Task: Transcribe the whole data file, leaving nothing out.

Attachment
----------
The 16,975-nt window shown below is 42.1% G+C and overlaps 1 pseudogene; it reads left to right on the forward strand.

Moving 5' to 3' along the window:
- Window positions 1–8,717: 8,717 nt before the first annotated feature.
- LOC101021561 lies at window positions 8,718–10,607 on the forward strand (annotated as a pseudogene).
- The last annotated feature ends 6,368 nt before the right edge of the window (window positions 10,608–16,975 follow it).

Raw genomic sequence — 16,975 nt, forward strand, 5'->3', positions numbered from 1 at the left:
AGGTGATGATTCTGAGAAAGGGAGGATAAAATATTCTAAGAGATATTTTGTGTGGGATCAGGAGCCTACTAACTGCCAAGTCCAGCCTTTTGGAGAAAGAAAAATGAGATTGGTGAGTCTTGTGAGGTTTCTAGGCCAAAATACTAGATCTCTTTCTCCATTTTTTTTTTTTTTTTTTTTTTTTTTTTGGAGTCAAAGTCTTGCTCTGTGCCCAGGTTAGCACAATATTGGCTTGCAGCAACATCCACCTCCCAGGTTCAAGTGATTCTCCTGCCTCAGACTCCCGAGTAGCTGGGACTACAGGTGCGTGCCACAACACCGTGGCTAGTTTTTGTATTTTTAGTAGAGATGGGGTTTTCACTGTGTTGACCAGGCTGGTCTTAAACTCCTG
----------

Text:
The 16,975-nt window shown below is 42.1% G+C and overlaps 1 pseudogene; it reads left to right on the forward strand.

Moving 5' to 3' along the window:
- Window positions 1–8,717: 8,717 nt before the first annotated feature.
- LOC101021561 lies at window positions 8,718–10,607 on the forward strand (annotated as a pseudogene).
- The last annotated feature ends 6,368 nt before the right edge of the window (window positions 10,608–16,975 follow it).

Raw genomic sequence — 16,975 nt, forward strand, 5'->3', positions numbered from 1 at the left:
AGGTGATGATTCTGAGAAAGGGAGGATAAAATATTCTAAGAGATATTTTGTGTGGGATCAGGAGCCTACTAACTGCCAAGTCCAGCCTTTTGGAGAAAGAAAAATGAGATTGGTGAGTCTTGTGAGGTTTCTAGGCCAAAATACTAGATCTCTTTCTCCATTTTTTTTTTTTTTTTTTTTTTTTTTTTGGAGTCAAAGTCTTGCTCTGTGCCCAGGTTAGCACAATATTGGCTTGCAGCAACATCCACCTCCCAGGTTCAAGTGATTCTCCTGCCTCAGACTCCCGAGTAGCTGGGACTACAGGTGCGTGCCACAACACCGTGGCTAGTTTTTGTATTTTTAGTAGAGATGGGGTTTTCACTGTGTTGACCAGGCTGGTCTTAAACTCCTG